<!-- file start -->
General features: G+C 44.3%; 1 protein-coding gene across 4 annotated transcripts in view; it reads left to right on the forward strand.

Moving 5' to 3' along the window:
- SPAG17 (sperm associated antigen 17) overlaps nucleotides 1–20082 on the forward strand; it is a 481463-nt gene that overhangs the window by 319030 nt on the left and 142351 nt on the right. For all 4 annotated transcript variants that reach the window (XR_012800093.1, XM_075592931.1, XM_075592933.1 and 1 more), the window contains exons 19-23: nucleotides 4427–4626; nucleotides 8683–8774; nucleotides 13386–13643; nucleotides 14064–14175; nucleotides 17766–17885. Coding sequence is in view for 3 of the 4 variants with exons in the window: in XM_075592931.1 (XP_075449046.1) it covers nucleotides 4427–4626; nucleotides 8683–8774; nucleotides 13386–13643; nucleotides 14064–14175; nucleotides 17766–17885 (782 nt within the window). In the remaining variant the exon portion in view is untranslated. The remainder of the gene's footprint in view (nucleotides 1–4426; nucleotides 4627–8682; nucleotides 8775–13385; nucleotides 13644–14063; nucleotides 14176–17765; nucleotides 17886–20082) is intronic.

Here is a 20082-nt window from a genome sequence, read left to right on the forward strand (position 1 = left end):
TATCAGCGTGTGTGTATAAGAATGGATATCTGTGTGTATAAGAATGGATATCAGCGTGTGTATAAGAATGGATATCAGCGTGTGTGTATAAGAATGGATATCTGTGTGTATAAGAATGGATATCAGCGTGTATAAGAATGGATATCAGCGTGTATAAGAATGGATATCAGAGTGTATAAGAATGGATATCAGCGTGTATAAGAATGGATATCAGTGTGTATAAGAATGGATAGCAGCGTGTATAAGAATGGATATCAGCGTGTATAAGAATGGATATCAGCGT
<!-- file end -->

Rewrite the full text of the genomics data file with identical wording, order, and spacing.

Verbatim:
General features: G+C 44.3%; 1 protein-coding gene across 4 annotated transcripts in view; it reads left to right on the forward strand.

Moving 5' to 3' along the window:
- SPAG17 (sperm associated antigen 17) overlaps nucleotides 1–20082 on the forward strand; it is a 481463-nt gene that overhangs the window by 319030 nt on the left and 142351 nt on the right. For all 4 annotated transcript variants that reach the window (XR_012800093.1, XM_075592931.1, XM_075592933.1 and 1 more), the window contains exons 19-23: nucleotides 4427–4626; nucleotides 8683–8774; nucleotides 13386–13643; nucleotides 14064–14175; nucleotides 17766–17885. Coding sequence is in view for 3 of the 4 variants with exons in the window: in XM_075592931.1 (XP_075449046.1) it covers nucleotides 4427–4626; nucleotides 8683–8774; nucleotides 13386–13643; nucleotides 14064–14175; nucleotides 17766–17885 (782 nt within the window). In the remaining variant the exon portion in view is untranslated. The remainder of the gene's footprint in view (nucleotides 1–4426; nucleotides 4627–8682; nucleotides 8775–13385; nucleotides 13644–14063; nucleotides 14176–17765; nucleotides 17886–20082) is intronic.

Here is a 20082-nt window from a genome sequence, read left to right on the forward strand (position 1 = left end):
TATCAGCGTGTGTGTATAAGAATGGATATCTGTGTGTATAAGAATGGATATCAGCGTGTGTATAAGAATGGATATCAGCGTGTGTGTATAAGAATGGATATCTGTGTGTATAAGAATGGATATCAGCGTGTATAAGAATGGATATCAGCGTGTATAAGAATGGATATCAGAGTGTATAAGAATGGATATCAGCGTGTATAAGAATGGATATCAGTGTGTATAAGAATGGATAGCAGCGTGTATAAGAATGGATATCAGCGTGTATAAGAATGGATATCAGCGT